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Newspaper Page Text
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B002IL0GICALLY SPEAKING, IT
WAS A BUSY DAY IN COURT
Yesterday was wet goods day in
te court of domestic relations and
Judge Newcomer was collecting dry
pledges. - .
Wm. A. Brett is a chauffeur. His
wife Addie said he drank continually.
Bill said he had a terrible case pf
"It's no wonder I am shaky," said
William. "I've been going to pieces
for months. My last employer told
me my nerves were breaking, but my
wife wouldn't believe it was that and
she scratched my face and I was a
wreck, so I went to my mother's."
"I never quarrel with him except
when he is intoxicated," said Addie,
"and he's never sober."
One-year pledge for William on the
water wagon, the while he reiterated
that all that ailed him was his
A whole life history in its angles
was wrapped up in the case of George
Gierke, just past 18, and his wife Jo
sephine, 19, but both were agreed
that the other had a fondness for wet
Josephine charged that George
went on Saturday night sprees and
abused her. He charged that she
went on sprees and abused him. She
said he hit her. He said he came
home one night to find her enter
taining a girl friend without his per
mission and he bumped her so that
her nose bled and she bit him.
"Just a couple of irresponsible
kids," said Ass't State's Att'y Quirke.
"Nothing of the kind," said
George. "She deceived me." "And
you were out one Saturday night
with another woman," said Joseph
ine. "We are asking for an annulment
of George's marriage on the ground
that he was only 17 when he wed,"
said George's lawyer.
Agreed that George should pay $5
a week until the annulment
Wet goods was the complaint
jagainst Parker Stuburgh, who hasl
been in the court before three differ
ent judges, according to the records,
always with a promise to make good
if he got a chance.
"This time I mean it, judge," Par
ker begged, frightened, for he knew
he was nearer the bandhouse than
ever before. "My sister can get me
a job. I swear to God I'll work. The
job would pay me $10 a week and I'd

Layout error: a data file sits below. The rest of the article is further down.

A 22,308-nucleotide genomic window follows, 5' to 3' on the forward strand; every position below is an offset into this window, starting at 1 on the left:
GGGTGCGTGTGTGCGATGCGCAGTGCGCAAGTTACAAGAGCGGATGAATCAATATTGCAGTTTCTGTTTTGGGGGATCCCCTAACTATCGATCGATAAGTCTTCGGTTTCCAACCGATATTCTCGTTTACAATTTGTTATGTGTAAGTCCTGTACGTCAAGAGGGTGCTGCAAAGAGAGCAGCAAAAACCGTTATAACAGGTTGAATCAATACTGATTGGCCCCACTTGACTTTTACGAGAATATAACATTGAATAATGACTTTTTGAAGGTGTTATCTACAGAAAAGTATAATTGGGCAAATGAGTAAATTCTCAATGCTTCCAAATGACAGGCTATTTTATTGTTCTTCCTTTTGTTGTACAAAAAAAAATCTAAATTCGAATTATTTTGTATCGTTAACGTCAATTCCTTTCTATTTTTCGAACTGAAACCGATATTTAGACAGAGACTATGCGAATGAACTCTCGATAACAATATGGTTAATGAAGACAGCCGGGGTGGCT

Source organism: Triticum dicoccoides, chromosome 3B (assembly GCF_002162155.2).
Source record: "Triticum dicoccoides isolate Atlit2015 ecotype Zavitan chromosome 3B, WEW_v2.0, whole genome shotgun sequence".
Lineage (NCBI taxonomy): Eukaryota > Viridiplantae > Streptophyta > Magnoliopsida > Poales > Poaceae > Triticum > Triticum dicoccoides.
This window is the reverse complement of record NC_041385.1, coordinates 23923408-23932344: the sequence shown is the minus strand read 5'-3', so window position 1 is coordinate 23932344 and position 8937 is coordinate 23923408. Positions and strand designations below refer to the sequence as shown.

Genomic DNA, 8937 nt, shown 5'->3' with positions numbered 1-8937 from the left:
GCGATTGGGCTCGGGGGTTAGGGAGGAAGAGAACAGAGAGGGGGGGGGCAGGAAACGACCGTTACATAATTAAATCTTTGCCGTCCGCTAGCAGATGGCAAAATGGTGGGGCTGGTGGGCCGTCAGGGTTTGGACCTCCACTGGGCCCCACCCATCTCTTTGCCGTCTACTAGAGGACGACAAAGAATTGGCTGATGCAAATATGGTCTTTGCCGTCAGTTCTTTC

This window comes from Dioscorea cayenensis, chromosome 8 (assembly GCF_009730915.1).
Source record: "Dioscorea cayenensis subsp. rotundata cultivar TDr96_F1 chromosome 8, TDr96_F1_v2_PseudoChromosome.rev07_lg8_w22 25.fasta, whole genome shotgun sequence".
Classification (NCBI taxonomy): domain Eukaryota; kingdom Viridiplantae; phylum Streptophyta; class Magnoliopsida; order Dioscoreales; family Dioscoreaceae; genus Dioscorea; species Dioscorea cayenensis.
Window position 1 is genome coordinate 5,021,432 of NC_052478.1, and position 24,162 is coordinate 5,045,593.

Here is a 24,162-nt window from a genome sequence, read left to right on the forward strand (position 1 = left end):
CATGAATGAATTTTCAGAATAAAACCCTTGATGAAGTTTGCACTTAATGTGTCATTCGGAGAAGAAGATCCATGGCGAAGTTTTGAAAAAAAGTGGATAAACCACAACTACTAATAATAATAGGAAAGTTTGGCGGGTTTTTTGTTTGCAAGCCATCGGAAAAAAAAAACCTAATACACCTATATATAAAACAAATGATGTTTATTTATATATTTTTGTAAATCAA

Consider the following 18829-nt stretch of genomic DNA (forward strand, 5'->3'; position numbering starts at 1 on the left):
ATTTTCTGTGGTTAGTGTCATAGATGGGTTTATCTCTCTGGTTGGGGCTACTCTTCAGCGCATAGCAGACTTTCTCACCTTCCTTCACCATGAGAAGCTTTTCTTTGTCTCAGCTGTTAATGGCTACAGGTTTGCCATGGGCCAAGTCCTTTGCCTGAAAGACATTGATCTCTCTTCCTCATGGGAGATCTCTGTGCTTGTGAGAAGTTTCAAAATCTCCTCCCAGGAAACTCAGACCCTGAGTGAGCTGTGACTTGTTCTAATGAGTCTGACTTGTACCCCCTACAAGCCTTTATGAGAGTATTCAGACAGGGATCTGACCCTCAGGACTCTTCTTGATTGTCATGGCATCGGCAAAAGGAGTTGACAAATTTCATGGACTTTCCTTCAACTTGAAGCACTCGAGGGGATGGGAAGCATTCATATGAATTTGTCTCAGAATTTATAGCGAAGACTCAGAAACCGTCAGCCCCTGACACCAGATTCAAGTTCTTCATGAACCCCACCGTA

give my wife $5 of it"
"Where do you get your drink
when you haven't worked for
months?" the judge asked.
"I've been doing porter work in a
Parker's sister pleaded for him and
his wife added a timid suggestion
that he might be given one more
chance with the Bridewell the penalty
if he failed.
"For God's sake, judge, I promise
in the name of God I'll make good if
I get this chance. Just one more
chance," begged Parker.
Six months in the Bridewell rock
pile. There is a warrant out for Joe Pa
tavaki, 2547 Hillcock st, charging
him with getting money under false
pretenses on a scheme that Ass't
State's Att'y Quirke said was one of
the most contemptible he has heard.
A Polish girl started a bastardy
action against Thos. Soja, 4446 S.
Hermitage av. According to her
story, Patavaki represented himself
as a lawyer, took a $5 deposit from
her at her home and when the pre
liminary hearing of the case was held
in court he advised her to sign a pa
per which would release Soja, so he
could marry her, and she says Pata
vaki charge'd her another $10 for ar
ranging this and she signed the pa
per. It turned out to be Soja's bond
that she signed and Soja is among
Roger C. Sullivan, III. Democratic
leader, conferring with national lead
ers in Washingto-i. Carter H. Harri
son left for Washington today to dis
cuss postmastership problemj
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